EDP Sciences
Free access
Volume 431, Number 3, March I 2005
Page(s) 1157 - 1166
Section Instruments, observational techniques, and data processing
DOI http://dx.doi.org/10.1051/0004-6361:20041640

A&A 431, 1157-1166 (2005)
DOI: 10.1051/0004-6361:20041640

On measuring planetary winds using high-resolution spectroscopy in visible wavelengths

T. Civeit1, T. Appourchaux2, 3, J.-P. Lebreton1, D. Luz4, 5, R. Courtin4, C. Neiner1, 6, O. Witasse1 and D. Gautier4

1  Research and Scientific Support Department, ESA/ESTEC, PO Box 299, 2200 AG Noordwijk, The Netherlands
    e-mail: tciveit@rssd.esa.int
2  Payloads and Advanced Concepts Office, ESA/ESTEC, PO Box 299, 2200 AG Noordwijk, The Netherlands
3  Institut d'Astrophysique Spatiale, Université Paris-Sud, Bât. 121, 91405 Orsay Cedex, France
4  Observatoire de Paris, LESIA, 5 place Jules Janssen, 92195 Meudon Cedex, France
5  Observatório Astronómico de Lisboa, Tapada da Ajuda, 1349-018 Lisboa, Portugal
6  GEPI, UMR 8111 du CNRS, Observatoire de Paris-Meudon, 92195 Meudon Cedex, France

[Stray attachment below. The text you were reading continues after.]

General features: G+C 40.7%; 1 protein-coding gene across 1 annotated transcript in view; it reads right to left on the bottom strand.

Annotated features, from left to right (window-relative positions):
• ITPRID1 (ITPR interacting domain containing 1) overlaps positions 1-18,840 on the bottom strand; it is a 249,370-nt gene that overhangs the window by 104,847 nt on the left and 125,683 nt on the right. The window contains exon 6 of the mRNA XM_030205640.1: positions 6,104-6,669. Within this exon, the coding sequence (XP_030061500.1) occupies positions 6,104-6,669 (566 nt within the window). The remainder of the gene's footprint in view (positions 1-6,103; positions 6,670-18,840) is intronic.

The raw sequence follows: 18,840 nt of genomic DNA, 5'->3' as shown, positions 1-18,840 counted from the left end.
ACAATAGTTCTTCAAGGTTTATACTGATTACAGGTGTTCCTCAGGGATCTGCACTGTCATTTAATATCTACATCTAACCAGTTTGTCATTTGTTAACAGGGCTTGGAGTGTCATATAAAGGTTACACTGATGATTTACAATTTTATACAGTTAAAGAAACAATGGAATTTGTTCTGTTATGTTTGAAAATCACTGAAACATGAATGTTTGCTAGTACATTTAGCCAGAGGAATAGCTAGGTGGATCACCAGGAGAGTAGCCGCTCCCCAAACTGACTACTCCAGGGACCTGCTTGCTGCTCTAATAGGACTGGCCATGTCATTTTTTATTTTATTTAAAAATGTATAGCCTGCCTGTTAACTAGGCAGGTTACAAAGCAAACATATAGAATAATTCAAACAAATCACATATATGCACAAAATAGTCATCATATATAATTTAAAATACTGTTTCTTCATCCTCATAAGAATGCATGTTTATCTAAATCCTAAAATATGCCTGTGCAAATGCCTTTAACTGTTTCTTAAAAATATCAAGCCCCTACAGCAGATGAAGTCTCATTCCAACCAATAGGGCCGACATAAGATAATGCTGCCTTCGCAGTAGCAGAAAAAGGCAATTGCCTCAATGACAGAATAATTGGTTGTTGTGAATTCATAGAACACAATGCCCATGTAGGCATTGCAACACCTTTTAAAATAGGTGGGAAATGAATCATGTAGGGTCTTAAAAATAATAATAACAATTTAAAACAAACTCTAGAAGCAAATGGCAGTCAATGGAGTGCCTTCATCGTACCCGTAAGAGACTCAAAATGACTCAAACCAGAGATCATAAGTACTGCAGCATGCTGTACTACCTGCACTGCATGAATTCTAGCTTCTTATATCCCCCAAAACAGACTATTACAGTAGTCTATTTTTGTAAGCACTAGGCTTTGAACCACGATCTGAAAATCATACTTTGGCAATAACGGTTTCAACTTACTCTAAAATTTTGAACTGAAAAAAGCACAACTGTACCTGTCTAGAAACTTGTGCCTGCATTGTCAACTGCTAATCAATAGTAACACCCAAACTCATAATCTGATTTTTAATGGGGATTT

(Received 12 July 2004 / Accepted 11 October 2004)

We present a new method that uses high-resolution spectroscopy in the visible wavelength domain to measure planetary winds. A rotating atmosphere illuminated by the Sun induces a Doppler shift in the back-scattered solar light. Its analysis with a cross-dispersed echelle spectrometer allows the direct determination of both the wind speed and direction. We describe in this paper the image and data processing algorithms used in the method and implemented in a data reduction and analysis package. Since the velocity of planetary winds leads to Doppler shifts smaller than the width of the solar lines, accurate Doppler measurements are performed by running the algorithm proposed by Connes (1985), which is an optimum technique using the full available spectral information. We apply the method to Io as a test case, a small slowly-rotating body with no atmosphere, to measure its solid rotation. The observations span wavelengths from 414 to 621 nm and were carried out with the Ultraviolet and Visual Echelle Spectrograph (UVES) on the 8.2 m Kueyen unit at the Very Large Telescope (VLT - ESO). The results we obtain for Io validate the principle of the method by optimally measuring the well-known surface rotational velocity of this moon, with an uncertainty smaller than 2 m s -1. However, the analysis of the set of observations shows that systematic errors are large and one needs to consider the retrieved velocity as a lower limit.

Key words: instrumentation: spectrographs -- methods: data analysis -- techniques: spectroscopic -- planets and satellites: individual: Io -- planets and satellites: individual: Titan

© ESO 2005